Veda

The Columbia Encyclopedia, 6th ed.

Veda

Veda (vā´də, vē´də) [Sanskrit,=knowledge, cognate with English wit, from a root meaning know], oldest scriptures of Hinduism and the most ancient religious texts in an Indo-European language. The authority of the Veda as stating the essential truths of Hinduism is still accepted to some extent by all Hindus. The Veda is the literature of the Aryans who invaded NW India c.1500 BC and pertains to the fire sacrifice that constituted their religion. The Vedic hymns were probably first compiled after a period of about 500 years during which the invaders assimilated various native religious ideas. The end of the Vedic period is about 500 BC Tradition ascribes the authorship of the hymns to inspired seer-poets (rishis).

Types of Vedic Literature

Composed according to an advanced poetic technique and complex metrical system, the Veda consists of four types of literature: Samhita,Brahmana,Aranyaka, and Upanishad. Most important are the four Samhitas, which are the basic Vedas. The earliest is the Rig-Veda (rig=stanza of praise), a collection of 1,028 hymns. The Sama-Veda (saman=chant) consists of stanzas taken from the Rig-Veda meant to be sung to fixed melodies. The Yajur-Veda (yajus=sacrificial prayer), compiled a century or two later than the Rig-Veda, contains prose and verse formulas that were to be pronounced by the priest performing the manual part of the sacrifice. These three Vedas were recognized as canonical and called Trayi Vidya [the threefold knowledge]. The Atharva-Veda (atharvan=charm), written at a later period, was included in the canon only after a long struggle. Influenced by popular religion, it included spells and incantations for the practice of magic. Each of these Vedas was taught in different schools, and each school produced commentarial literature. The Brahmanas are prose explanations of the sacrifice, while the Aranyakas, or forest treatises, give instruction for the mental performance of the sacrifice through meditation, thus forming a transition to the Upanishads, works of mysticism and speculation.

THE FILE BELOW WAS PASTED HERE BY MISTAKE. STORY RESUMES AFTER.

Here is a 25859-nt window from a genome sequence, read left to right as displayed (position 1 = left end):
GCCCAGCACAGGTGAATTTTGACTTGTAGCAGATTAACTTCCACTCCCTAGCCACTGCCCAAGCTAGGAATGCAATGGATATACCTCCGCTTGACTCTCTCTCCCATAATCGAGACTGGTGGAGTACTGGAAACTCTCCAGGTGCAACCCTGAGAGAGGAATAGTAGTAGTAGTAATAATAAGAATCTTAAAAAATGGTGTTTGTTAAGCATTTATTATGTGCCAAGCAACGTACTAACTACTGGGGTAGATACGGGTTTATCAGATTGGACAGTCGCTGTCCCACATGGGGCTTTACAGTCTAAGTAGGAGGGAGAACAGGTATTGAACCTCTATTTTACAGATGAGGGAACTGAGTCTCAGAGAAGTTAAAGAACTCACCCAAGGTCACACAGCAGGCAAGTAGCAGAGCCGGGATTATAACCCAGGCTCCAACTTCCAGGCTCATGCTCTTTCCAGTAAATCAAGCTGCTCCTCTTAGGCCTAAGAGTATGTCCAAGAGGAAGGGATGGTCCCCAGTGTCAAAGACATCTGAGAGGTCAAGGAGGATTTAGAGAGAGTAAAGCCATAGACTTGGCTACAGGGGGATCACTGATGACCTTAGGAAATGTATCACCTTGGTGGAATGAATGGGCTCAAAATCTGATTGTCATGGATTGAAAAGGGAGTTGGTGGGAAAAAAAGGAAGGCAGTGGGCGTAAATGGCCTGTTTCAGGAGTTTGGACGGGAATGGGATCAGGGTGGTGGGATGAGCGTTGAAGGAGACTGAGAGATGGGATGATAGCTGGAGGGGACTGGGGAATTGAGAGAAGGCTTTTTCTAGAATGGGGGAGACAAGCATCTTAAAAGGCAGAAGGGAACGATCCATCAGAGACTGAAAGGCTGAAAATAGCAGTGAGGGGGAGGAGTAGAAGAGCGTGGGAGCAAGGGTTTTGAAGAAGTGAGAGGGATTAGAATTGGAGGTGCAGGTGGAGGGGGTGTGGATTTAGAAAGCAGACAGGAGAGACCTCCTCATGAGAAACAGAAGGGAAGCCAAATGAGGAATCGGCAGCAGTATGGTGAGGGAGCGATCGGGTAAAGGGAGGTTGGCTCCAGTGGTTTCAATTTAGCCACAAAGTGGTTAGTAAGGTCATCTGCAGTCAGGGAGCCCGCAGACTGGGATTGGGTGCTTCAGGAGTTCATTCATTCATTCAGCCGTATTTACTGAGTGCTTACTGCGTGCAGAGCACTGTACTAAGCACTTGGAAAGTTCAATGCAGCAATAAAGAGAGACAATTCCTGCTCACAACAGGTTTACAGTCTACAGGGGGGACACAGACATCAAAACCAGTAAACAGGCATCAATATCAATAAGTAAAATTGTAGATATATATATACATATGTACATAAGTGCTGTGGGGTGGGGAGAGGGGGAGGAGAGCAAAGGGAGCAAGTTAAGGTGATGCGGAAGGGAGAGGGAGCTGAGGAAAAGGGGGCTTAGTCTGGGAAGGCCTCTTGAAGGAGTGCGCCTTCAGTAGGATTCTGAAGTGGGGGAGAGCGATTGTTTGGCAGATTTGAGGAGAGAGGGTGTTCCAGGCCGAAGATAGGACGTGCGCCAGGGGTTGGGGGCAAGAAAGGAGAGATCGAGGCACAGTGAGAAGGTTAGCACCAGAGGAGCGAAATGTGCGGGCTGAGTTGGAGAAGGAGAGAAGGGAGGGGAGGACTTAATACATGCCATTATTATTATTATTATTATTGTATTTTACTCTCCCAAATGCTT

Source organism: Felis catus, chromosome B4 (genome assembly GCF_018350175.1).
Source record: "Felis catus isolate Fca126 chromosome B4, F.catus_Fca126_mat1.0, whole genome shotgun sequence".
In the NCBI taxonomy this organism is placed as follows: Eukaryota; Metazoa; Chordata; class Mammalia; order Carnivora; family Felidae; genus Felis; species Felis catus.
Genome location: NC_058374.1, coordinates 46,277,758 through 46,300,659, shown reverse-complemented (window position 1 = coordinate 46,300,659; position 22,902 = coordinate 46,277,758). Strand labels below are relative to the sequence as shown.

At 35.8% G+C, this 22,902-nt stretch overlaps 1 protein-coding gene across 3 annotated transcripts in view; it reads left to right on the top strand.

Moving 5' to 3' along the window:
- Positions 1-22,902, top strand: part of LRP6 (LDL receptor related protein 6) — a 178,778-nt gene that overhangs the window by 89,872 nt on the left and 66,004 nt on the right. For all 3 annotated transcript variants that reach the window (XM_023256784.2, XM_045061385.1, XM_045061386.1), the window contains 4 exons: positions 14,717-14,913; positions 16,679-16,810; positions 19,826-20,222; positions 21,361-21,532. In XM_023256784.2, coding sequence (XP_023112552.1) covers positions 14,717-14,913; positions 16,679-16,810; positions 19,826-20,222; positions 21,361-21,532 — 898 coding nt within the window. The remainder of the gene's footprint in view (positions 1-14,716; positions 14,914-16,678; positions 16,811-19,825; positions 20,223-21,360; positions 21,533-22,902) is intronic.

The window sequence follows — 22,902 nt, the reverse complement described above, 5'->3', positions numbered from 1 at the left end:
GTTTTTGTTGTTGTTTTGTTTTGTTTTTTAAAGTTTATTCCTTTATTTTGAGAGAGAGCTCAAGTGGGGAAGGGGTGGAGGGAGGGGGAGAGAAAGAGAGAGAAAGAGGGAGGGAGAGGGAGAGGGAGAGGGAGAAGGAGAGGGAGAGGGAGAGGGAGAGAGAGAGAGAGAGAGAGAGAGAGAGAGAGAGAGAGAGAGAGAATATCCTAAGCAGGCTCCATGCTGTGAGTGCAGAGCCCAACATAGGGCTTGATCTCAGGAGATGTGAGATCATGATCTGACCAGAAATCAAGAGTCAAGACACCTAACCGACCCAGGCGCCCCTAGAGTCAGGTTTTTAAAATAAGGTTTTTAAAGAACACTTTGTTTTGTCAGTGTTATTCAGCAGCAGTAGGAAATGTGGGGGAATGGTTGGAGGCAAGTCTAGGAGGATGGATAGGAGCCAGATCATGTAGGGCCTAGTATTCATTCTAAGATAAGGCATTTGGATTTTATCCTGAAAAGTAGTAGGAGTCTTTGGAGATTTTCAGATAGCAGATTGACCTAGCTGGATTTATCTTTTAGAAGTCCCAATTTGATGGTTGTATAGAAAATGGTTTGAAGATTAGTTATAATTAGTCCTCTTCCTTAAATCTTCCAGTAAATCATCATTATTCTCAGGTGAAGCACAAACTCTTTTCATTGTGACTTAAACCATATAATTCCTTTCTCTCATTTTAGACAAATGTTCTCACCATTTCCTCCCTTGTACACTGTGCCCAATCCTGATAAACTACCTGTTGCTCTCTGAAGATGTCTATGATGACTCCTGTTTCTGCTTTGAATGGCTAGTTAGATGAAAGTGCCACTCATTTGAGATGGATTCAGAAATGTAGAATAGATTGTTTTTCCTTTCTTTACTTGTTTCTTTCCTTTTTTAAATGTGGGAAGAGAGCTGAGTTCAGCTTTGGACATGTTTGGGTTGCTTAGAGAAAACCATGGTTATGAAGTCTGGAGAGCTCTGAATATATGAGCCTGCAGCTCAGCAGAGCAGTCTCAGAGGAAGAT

The Gods and Vedic Sacrifice

In the Vedic sacrifice a god or gods are invoked by the hymns or mantras. Offerings of food, butter, or soma are prepared and offered to the fire, which as an intermediary god, conveys these to the other gods. The total number of Vedic gods is said to be 33, although more than this number are actually mentioned in the Veda. The three main kinds of gods are celestial, atmospheric, and terrestrial. Their attributes shift, and one god can be identified with another or take on his or her powers.

The most important gods are Agni, the fire god, who plays a central role in the sacrifice, and Indra, the warrior god and thunder god, celebrated for his slaying of the drought demon Vritra. Several solar deities are found, including Surya, Savitri, Pushan, and Vishnu. Varuna is the all-seeing god of justice, guardian of the cosmic order or rita. Soma personifies the plant whose intoxicating juice was offered as an oblation.

With the passage of time the sacrifice became increasingly elaborate, and priests became highly skilled specialists. The conception of the sacrifice's meaning also developed. Correlations were made between parts of the sacrifice and of the cosmos. The sacrifice came to be regarded as the fundamental agency of creation, embodied in brahman, the mystical power of speech in the mantras. Theories of cosmogony and the idea of a single underlying reality found clear expression in philosophical hymns and the later interpretive works.

Bibliography

See M. Bloomfield, The Religion of the Veda (1908, repr. 1973); A. B. Keith, The Religion and Philosophy of the Vedas and Upanishads (1923, repr. 1976); M. Winternitz, History of Indian Literature (3 vol., tr. 1927–33); R. C. Majumdar, The Vedic Age (1951, repr. 1957); E. V. Arnold, The Rigveda (1960, repr. 1972); P. Olivelle, tr., Samnyāsa Upanishads (1992).

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